Prohibition and destruction are the ill-starred fate of the Lithuanian book. Even the "Catechismus" of Mažvydas, our first book, our first primer, had this painful experience: it could not be distributed in Catholic Vilnius, for it had been published in Protestant Königsberg. Evidently for this reason even the Vilnius University Library (which is older than the University itself) did not have a copy of this book for the longest time and obtained one from abroad only after four centuries. Unbelievably, the first Lithuanian book, published by the Baltic Sea in the middle of the 16th century, came to Lithuania from Odessa by the Black Sea in the middle of the 20th century!

Public book burnings have been rare in Lithuania, but books have gone up in flames without fire and without smoke. In the 1920's the authorities of independent Lithuania persecuted the readers of Communist literature. To be sure, Guzevičius said that he and his friends studied Marxism in Kaunas Prison, but a prohibition nevertheless existed to a greater or lesser degree. After the war, as a child in Pazapsiai and later in Petroškai I saw how magazines and even children's storybooks were torn and trampled by the "stribai" (Communist soldiers and collaborators whose purpose was to subdue Lithuania). I also saw how the wind rustled schoolbooks that lay scattered in the yard of neighbors who had been exiled: a Latin grammar, exercise books, history and geography books. Sent into exile with their parents, these secondary school pupils continued their studies not in classrooms, but in cattle cars.

Libraries, mainly public ones, continued to be purged of books even after Stalin's death. No book at all was allowed to remain that could remind the reader that we are Lithuanians, that we once had our own country and national state, that we believe in God. When it seemed that nothing was left, purges were still necessary: the author of one book had fled to the West, that of another was in prison for his political beliefs, or one more book harmful to Soviet man had been foolishly overlooked during an earlier purge. All the activities of those who stoke a fire without smoke once existed and still exist.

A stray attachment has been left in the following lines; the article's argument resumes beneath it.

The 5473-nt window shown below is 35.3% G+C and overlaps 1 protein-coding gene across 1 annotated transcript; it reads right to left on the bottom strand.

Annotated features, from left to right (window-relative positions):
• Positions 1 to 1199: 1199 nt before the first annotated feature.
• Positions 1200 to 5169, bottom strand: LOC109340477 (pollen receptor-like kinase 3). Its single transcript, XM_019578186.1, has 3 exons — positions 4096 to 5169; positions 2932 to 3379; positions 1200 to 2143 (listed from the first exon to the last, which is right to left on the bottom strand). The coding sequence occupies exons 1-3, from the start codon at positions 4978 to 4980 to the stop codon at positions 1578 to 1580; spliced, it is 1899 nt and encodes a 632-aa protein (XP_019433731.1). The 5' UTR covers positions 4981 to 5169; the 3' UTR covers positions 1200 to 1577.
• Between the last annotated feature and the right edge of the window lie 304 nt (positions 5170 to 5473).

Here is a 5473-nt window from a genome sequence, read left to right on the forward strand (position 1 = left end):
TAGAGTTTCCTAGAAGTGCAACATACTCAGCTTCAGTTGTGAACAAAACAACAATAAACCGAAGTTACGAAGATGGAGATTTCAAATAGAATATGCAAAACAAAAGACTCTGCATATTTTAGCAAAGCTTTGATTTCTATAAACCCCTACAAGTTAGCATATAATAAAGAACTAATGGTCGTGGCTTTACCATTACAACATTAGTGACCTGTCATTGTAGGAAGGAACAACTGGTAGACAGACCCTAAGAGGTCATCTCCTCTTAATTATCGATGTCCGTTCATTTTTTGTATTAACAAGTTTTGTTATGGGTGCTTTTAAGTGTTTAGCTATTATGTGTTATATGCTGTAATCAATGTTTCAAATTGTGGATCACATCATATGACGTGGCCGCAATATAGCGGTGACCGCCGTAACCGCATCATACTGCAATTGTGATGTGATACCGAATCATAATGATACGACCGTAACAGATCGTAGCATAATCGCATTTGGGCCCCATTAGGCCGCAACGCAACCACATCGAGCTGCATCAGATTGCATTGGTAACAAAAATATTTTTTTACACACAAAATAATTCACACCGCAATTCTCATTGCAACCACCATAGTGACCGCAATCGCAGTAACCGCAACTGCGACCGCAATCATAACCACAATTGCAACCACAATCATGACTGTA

There are other reasons why books are less often seen on a villager's table. Their place beside a crust of bread was taken by a bottle of home-distilled vodka. Perhaps, today's book is itself partly to blame: it is no longer read because there is nothing to be learned from it. All this is temporary and not that terrible. Lithuania is gradually recovering from the Soviet occupation like a patient from a serious illness, grabbing at anything to be found at hand. Ultimately people will distinguish medicine from poison. And books will return to our villages, this time to find refuge not under a thatched roof but a tile, tin, or slate one. And we will once again live a normal life.

These excerpts have been translated from the article,
"Knyga, kuri panaši į duoną" [Books, Which Are Like Bread], by Romas Sadauskas,
which appeared in the newspaper LIETUVOS AIDAS, October 14, 1997, Nr. 201